Hoak comes home, gets chance to be OSU quarterback

Joey Kaufman
Quarterback Gunnar Hoak of Dublin Coffman scrambles during Kentucky's spring game on April 12. Hoak played in five games for the Wildcats last season, completing 13 of 26 passes for 167 yards with two TDs and one interception. [Bryan Woolston/The Associated Press]

The moment caught Frank Hoak by surprise.

When Hoak was at the Woody Hayes Athletic Center on April 27, he listened as Ohio State coach Ryan Day raised a question for his son.

The family had been visiting the school over the weekend as Day’s coaching staff recruited Gunnar Hoak, a graduate transfer quarterback from Kentucky, to join the Buckeyes for his final two seasons of eligibility. OSU needed depth at the position after Matthew Baldwin announced plans to transfer a week earlier.

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Day wanted to gauge Gunnar’s initial impressions.

It was not unexpected. Before their trip, Frank and Gunnar understood the Buckeyes’ coaches would be eager for a decision, left with only two scholarship passers. For his peace of mind, Gunnar told his father he would settle on one by the end of the weekend.

“I think he knew, ‘I either need to know I'm going there or I'm not,’ ” Frank said.

Gunnar didn’t take a day, as Frank had expected. He told Day then he was coming.

The commitment was the latest instance to reshape Ohio State’s quarterback competition this offseason to replace Dwayne Haskins Jr.

Hoak will soon arrive on campus with a chance to compete with Justin Fields for the starting job. Fields, a former top-ranked high school recruit who transferred from Georgia, is widely perceived as the favorite.

“I just want him to do his best and compete and push the room to get better,” Frank said of his son. “If he gets his shot, he gets his shot. And that's icing on the cake.”

Not only must Gunnar edge a talented counterpart come preseason training camp, the challenge involves adapting to a new offense.

Mark Crabtree, his high school coach from Dublin Coffman, didn’t anticipate a steep learning curve.

“He's going to be able to grasp a concept from a scheme point of view as you coach him,” Crabtree said. “Some kids have trouble picking things up, but I don't anticipate Gunnar having any issues picking things up mentally. I think one of his best attributes is his football intelligence.”

Beyond the pursuit of a starting role, his arrival holds deeper significance, marking a homecoming for the Dublin native and fulfillment of a childhood dream.

Gunnar was born in 1997 at Ohio State’s medical center, less than a mile from Ohio Stadium, where he first attended games as a toddler. With his uncle, Fred Pagac, serving as defensive coordinator until 2000, he and Frank received passes to walk the sidelines or enter the locker room.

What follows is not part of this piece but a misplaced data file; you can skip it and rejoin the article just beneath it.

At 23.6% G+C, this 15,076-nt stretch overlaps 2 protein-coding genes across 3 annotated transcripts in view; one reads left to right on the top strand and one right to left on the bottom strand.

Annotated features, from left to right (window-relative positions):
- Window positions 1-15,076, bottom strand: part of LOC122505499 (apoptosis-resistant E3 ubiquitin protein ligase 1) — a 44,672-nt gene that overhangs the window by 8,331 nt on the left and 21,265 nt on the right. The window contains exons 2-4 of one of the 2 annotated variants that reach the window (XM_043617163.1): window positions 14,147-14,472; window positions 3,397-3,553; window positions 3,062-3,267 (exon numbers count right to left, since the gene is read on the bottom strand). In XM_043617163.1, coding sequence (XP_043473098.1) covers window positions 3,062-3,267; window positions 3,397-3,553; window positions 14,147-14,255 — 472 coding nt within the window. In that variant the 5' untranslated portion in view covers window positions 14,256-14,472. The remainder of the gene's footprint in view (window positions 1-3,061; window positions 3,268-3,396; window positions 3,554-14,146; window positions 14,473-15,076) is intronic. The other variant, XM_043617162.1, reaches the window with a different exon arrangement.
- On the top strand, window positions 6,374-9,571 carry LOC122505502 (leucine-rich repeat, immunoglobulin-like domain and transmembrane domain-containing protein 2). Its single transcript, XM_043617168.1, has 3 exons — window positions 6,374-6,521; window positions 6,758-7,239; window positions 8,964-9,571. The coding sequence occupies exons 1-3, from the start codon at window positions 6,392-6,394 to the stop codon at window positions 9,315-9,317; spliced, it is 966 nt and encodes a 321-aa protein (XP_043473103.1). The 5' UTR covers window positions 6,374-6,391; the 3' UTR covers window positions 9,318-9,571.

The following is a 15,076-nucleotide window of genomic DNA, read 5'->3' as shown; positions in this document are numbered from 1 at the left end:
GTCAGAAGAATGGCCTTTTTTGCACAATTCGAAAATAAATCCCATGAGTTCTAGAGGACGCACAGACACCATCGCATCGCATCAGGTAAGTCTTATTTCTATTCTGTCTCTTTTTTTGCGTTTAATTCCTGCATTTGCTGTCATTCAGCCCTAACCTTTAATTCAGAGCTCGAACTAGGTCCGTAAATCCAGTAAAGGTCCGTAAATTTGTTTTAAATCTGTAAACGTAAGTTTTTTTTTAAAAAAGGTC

His bedroom walls were painted scarlet and gray and maize and blue for his love of the Ohio State-Michigan rivalry. Other team paraphernalia, including bobblehead dolls of coaches Woody Hayes and Bo Schembechler, were in the room.

But by the time Gunnar was a sophomore at Dublin Coffman, he realized he might never play at Ohio State as Frank had as a tight end in the 1980s. Though a promising quarterback and later rated as a three-star recruit by 247Sports, he was a traditional pocket-style passer. Urban Meyer, then the Buckeyes’ coach, preferred dual-threat quarterbacks to direct his spread offense and never offered Gunnar a scholarship.

It was not a daunting fate. Gunnar idolized Brady Quinn, who grew up in the same neighborhood and starred at Dublin Coffman a decade earlier before heading to Notre Dame.

“Seeing Brady at Notre Dame helped him realize not everybody from here just goes to Ohio State,” Frank said.

Gunnar ultimately picked Kentucky. When he committed to the Wildcats, they ran a version of the “Air Raid” under then-offensive coordinator Shannon Dawson, a passing-heavy scheme that suited the 6-foot-4 drop-back passer.

But before Gunnar arrived as a freshman in 2016, coach Mark Stoops fired Dawson and replaced him with Eddie Gran, who installed a more running-heavy offense.

Last season, the Wildcats won 10 games for the first time since 1977 while primarily keeping it on the ground, rushing 64.7 percent of the time, 10th most often in the Football Bowl Subdivision, according to CFB Analytics.

Terry Wilson, a more nimble runner, remained Kentucky’s starting quarterback ahead of Gunnar, prompting him to look at other schools when spring practice ended last month.

Gunnar only had to visit one.

“When people say, ‘I'm coming home,’ ” Crabtree said, "he's literally coming home."


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